‘Black Lightning’ offers unique depiction of comic book heroes

Freeland is in shambles, and it is up to one electrifying superhero to save the day.

“Black Lighting” is a new DC Comics television show that airs on the CW. The show centers around a retired superhero with electric powers who gets back into his costume to fight the 100 gang, a criminal organization that causes tyranny within the city of Freeland.

The show recently completed its first season, which delves into the origins of Black Lightning and his desire to rid Freeland of all the drugs, corruption and crime.

Jefferson Pierce (Cress Williams) is a school principal who has given up his past life as a crime fighter. After the 100 gang kidnaps his daughters, Anissa (Nafessa Williams) and Jennifer (China Anne McClain), Jefferson suits up as Black Lightning one last time to save them.

After witnessing the negative impact the 100 gang has on Freeland, Jefferson decides to continue his position as the city’s protector with the help of his past mentor and friend Peter Gambi (James Remar), despite his ex-wife, Lynn (Christine Adams), who is disapproving of his efforts. With Tobias Whale (Marvin Jones III), the murderer of Jefferson’s father, leading the 100 gang, Black Lightning will need all the help he can get.

I really enjoyed the first season of this new superhero show. It was interesting seeing Black Lightning, a DC superhero who rarely gets recognition within pop culture, in his own live-action television series.

black lightningThe show does a great job of diving deep into the origins of Black Lightning and presenting the source material with exciting action and interesting characters.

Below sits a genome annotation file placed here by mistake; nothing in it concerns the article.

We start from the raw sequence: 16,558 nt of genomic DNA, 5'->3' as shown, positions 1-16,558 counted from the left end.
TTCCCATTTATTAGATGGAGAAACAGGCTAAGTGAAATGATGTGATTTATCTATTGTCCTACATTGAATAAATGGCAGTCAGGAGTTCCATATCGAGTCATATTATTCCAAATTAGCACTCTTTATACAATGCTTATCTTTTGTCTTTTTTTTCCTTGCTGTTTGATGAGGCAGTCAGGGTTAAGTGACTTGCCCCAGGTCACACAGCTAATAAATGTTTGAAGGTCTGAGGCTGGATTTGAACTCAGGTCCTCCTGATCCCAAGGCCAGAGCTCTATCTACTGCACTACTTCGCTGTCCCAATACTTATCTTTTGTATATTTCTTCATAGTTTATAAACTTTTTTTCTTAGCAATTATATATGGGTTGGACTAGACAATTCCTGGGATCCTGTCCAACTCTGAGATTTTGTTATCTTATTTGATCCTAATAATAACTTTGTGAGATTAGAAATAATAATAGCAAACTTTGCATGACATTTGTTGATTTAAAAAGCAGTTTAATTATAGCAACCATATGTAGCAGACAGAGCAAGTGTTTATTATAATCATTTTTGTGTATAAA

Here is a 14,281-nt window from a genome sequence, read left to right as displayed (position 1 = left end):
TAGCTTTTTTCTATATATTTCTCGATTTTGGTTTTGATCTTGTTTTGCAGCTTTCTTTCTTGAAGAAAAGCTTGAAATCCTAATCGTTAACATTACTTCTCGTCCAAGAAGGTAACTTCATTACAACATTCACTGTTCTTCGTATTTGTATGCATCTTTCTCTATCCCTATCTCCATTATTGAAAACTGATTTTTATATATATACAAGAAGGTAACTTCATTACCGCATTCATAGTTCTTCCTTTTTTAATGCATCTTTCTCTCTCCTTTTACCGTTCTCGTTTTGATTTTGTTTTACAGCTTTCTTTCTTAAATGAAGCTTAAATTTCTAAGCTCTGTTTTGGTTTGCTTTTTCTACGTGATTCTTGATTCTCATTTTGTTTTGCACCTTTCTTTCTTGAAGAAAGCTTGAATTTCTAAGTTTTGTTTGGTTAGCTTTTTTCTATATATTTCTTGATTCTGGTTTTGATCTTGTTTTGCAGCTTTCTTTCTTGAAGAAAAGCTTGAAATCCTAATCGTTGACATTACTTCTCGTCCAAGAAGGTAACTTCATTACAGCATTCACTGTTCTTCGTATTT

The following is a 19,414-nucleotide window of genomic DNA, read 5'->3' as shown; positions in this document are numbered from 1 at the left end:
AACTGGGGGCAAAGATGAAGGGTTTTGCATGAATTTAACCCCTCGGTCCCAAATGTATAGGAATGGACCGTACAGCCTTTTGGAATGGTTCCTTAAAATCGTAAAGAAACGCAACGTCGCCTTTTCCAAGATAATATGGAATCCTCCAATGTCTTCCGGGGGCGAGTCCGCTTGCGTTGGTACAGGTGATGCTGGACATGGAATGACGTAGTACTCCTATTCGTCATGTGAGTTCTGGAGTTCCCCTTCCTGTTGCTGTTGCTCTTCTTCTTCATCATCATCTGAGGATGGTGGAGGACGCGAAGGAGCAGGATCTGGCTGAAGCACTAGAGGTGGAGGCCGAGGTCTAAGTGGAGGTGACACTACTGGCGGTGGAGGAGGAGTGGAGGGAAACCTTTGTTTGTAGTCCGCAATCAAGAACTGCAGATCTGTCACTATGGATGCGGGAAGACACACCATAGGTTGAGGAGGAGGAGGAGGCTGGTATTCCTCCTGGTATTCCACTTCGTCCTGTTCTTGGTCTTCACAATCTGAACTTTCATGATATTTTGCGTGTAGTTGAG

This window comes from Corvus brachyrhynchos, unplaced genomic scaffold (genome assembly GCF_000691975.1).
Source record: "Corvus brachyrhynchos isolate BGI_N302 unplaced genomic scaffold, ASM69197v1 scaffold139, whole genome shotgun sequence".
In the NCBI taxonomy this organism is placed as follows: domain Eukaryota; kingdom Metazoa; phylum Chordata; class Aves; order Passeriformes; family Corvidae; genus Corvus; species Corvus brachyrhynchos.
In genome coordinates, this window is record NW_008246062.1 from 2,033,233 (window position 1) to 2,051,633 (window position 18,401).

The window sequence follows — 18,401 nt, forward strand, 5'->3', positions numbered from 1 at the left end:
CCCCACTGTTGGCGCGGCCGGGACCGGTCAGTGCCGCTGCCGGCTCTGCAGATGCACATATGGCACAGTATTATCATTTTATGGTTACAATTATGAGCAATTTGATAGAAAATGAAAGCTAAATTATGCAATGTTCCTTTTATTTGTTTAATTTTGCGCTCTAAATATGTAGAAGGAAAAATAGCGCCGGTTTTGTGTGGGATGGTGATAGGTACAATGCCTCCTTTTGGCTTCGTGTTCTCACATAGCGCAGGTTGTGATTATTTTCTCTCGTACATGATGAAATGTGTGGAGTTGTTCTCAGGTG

Learning about a superhero I do not normally read about in the comics was very entertaining. I hope to see a second season that reveals more about Black Lightning.

    I really enjoy the overall story arc in this show. Later in the season, Black Lightning discovers that Tobias is behind the distribution of a new drug known as Green Light. This drug is responsible for the appearance of metahumans in Freeland and plays a part in the origins of Black Lightning’s powers.

Seeing Black Lightning facing a huge crime organization was very interesting, as he is a complex character facing many issues. Jefferson is a person who is conflicted by his need to be Black Lightning and his desire to be a role model as a school principal.

I really like how the show represented Black Lightning as a superhero who needs to fight crime in order to find strength within himself to lead his students.

I also like how the show utilizes the rest of the characters. Black Lightning’s allies, such as Gambi, who has a complicated past, and Anissa, who later develops powers and becomes the heroine known as Thunder, develop into intriguing characters as the season progresses.

These two characters were my favorite in this season, as they were not just basic sidekicks to Black Lightning. With Gambi’s experience as a former secret government agent and Anissa’s newfound powers, these characters play an important role in the show by investigating the Green Light distribution.

“Black Lightning” has many intriguing characters who I cannot wait to see again in future seasons. But the acting in this show is one issue that stands out the most.

Despite the characters being interesting and complex, the performances of the actors are dull and do not seem natural. The actors do not have a great chemistry with one another when performing dramatic or lighthearted scenes.

The only performance I enjoyed was the acting of Marvin Jones as Tobias Whale. He is a great villain, as his acting is not over the top or bland, as is the acting of the other actors.

“Black Lightning” is a good show that anyone can enjoy. People who do not read comics can appreciate the story, while comic book fans will enjoy seeing Black Lightning on screen.

With a few flaws and an intriguing, original story, “Black Lightning” has some good qualities other super hero shows do not have.

I give “Black Lightning” an eight out of 10.

Author: Adán Rubio

Staff writer for the Plainsman Press.

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